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    AWMA Forum Explores Emerging Vapor Trend

    By Melissa Kress, Convenience Store News

    ROSEMONT, Ill. - Vaping has become a hot topic and the convenience channel is starting to take notice. But at least one industry analyst is urging c-store players to be cautious.

    According to Viv Penninti, president and CEO of InfoRhythm Inc. and C-Metrics, 9.3 percent of the adult population is visiting vape shops these days. The emerging tobacco category trend, which encompasses e-liquids and vapor/tanks/mods (VTMs), is beginning to impact disposable electronic cigarettes and combustible cigarettes -- both key drivers in the convenience channel.

    The increased popularity of vaping created buzz during the AWMA C-Metrics Convenience Industry Outlook Forum, held Tuesday at the DoubleTree Hotel Chicago O’Hare in Rosemont. The American Wholesale Marketers Association (AWMA) and InfoRhthym partnered on the forum.

    "Vaping and vape shops could be [a] fad, but we don't know," Penninti told Outlook Forum attendees. "What we know right now is that they are pretty hot."

    Vape shops, which present a looming threat for the convenience channel, have been popping up in cities across the United States, and vaping lounges are likely to double to 5,000 stores by 2015, he said.

    Causing further woe for c-store operators, the total number of dollar stores and tobacco-only outlets is likely to grow by 3 percent. In addition, big-box, small-format stores will continue to grow.

    The convenience store revenue impact due to emerging competitive channels will likely touch an estimated 3 percent to 5 percent over the next decade, according to Penninti.

    DIFFERING OPINIONS ON VAPOR

    Bonnie Herzog, managing director of beverage, tobacco and convenience store research at Wells Fargo Securities, agreed that vape shops are a growing trend to watch.

    She remains bullish that vapor consumption (electronic cigarettes and vapor/tanks/mods) could surpass combustible cigarettes in 10 years. The U.S. vapor market today totals $2.5 billion, with e-cigarettes accounting for $1.4 billion and vapors/tanks/mods generating the remaining $1.1 billion, said Herzog, adding that "VTMs are not your father's e-cigarette."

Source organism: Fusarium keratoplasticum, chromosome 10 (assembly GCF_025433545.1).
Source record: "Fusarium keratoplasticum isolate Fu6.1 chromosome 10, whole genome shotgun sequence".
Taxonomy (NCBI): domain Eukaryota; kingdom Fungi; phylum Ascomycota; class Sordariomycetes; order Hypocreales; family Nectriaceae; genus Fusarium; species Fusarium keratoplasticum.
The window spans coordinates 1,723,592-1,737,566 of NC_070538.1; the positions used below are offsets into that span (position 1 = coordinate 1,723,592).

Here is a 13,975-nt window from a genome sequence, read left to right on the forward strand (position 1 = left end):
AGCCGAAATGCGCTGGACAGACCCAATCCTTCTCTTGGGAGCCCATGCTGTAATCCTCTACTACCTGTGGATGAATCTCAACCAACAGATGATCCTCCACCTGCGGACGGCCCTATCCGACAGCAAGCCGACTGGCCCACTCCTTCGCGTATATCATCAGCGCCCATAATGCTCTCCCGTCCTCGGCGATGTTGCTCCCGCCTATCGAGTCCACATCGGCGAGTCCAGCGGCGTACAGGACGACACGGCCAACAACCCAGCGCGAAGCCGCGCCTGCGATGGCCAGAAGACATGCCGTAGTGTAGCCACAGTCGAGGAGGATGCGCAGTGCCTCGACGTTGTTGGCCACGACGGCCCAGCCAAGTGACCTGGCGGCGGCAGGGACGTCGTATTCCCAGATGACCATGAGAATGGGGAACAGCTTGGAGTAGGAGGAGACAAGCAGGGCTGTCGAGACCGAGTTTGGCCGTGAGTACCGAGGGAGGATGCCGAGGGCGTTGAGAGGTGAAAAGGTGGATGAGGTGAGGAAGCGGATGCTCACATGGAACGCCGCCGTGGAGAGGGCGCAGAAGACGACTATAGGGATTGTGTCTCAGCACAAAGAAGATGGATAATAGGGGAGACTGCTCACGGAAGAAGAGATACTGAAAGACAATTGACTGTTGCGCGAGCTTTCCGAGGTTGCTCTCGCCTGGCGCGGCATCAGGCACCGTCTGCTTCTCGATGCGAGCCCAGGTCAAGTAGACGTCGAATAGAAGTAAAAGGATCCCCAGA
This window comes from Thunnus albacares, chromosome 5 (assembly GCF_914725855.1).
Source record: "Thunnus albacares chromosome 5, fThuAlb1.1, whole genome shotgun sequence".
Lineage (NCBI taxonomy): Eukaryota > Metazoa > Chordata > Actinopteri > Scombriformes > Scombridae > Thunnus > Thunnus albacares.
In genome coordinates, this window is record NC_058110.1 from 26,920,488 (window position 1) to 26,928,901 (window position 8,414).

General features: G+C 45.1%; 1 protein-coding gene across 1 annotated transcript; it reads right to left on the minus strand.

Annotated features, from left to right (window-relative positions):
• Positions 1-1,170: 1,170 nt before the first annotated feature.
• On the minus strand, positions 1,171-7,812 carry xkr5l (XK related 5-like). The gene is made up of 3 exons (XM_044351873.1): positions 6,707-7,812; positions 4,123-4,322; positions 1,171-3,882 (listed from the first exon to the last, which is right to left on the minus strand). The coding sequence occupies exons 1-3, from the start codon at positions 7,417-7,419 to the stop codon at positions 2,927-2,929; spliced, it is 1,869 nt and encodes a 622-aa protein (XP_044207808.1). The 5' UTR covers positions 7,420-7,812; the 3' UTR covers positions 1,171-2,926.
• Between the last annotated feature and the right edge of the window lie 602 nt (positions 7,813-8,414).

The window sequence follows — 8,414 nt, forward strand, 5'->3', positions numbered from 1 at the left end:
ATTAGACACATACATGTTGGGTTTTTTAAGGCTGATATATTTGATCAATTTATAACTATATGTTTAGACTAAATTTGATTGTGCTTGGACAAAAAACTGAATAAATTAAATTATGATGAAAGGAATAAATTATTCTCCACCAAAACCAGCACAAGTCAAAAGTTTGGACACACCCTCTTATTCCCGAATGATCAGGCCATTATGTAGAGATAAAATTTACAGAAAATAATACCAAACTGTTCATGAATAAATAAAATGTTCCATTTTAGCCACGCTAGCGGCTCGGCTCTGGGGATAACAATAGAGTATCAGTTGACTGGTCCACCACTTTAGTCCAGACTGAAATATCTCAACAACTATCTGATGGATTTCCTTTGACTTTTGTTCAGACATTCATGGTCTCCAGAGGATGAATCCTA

She also predicted vapor products will further penetrate convenience stores over the next six months.

    However, Nik Modi, managing director of RBC Capital Markets, cautioned all convenience channel partners to be a little cautious and look at the whole picture before jumping in.

    "I think there is a problem in this industry with 'group think,' and it is costing people dollars and cents," he said. Pointing to what he calls the consensus vortex, Modi said the industry is getting "pelted with information," but insiders must make accurate decisions with all that information.

    "You are getting too much information and getting it faster," he explained. "You feel the pressure to react and everyone is reacting the same way. The consensus vortex could lead you to make bad business decisions."

    He agreed with Penninti that data is important, but said retailers and their partners need to understand the why behind the data. "It is important to look at the big picture before making capital expenditure decisions, before jumping on the bandwagon," he remarked. 

    For example, electronic cigarettes are still making headlines even though the numbers show the segment's growth has been declining. He cautioned the same could happen with other vapor products.

    "It takes time for a disruptive category to play out," Modi said. Fifteen years ago, e-commerce was set to revolutionize the retail industry, yet today it only makes up 7 percent of all retail.

    Disruptive products have a lifecycle, he explained: strong early years, expected exponential rise, disconnect between consumer value proposition and growth, falling expectations, consumer value proposition improves, and finally the disruptive category takes hold.

    Right now, e-cigarettes are in the falling expectations phase, he stated.

    And just as e-cigarettes take a dip, vapor products are stepping up in popularity, Modi noted, pointing to the decrease of Google searches for electronic cigarette shops and the increase in searches for vape shops. Everyone is reacting to vape shop popularity, but it remains to be seen if that popularity will follow the same storyline as e-cigarettes.

    While vape shops and vapor/tanks/mods are creating a lot of buzz right now -- and everyone is always looking for the next big thing -- there are certain factors around the segment that retailers and wholesalers need to keep in mind when deciding how to build the business.

    Notably, vaping is very niche and is clustered in a select group of demographics; the technical aspects of the products and the segment are uninviting to non-techies; regulatory uncertainty looms; and there is an SKU proliferation problem among flavors, according to Modi.

    "I am just trying to put this into perspective," he said. "The dialogue has been one-sided."

    By Melissa Kress, Convenience Store News
    • About Melissa Kress Melissa Kress joined Stagnito Business Information's Convenience Store News and Convenience Store News for the Single Store Owner in November 2010. Her primary beats include alcoholic beverages and tobacco. Kress has been a professional journalist since 1995. A graduate of West Virginia University, she began her career in community journalism before moving to business-to-business publishing in 2000, covering commercial real estate.
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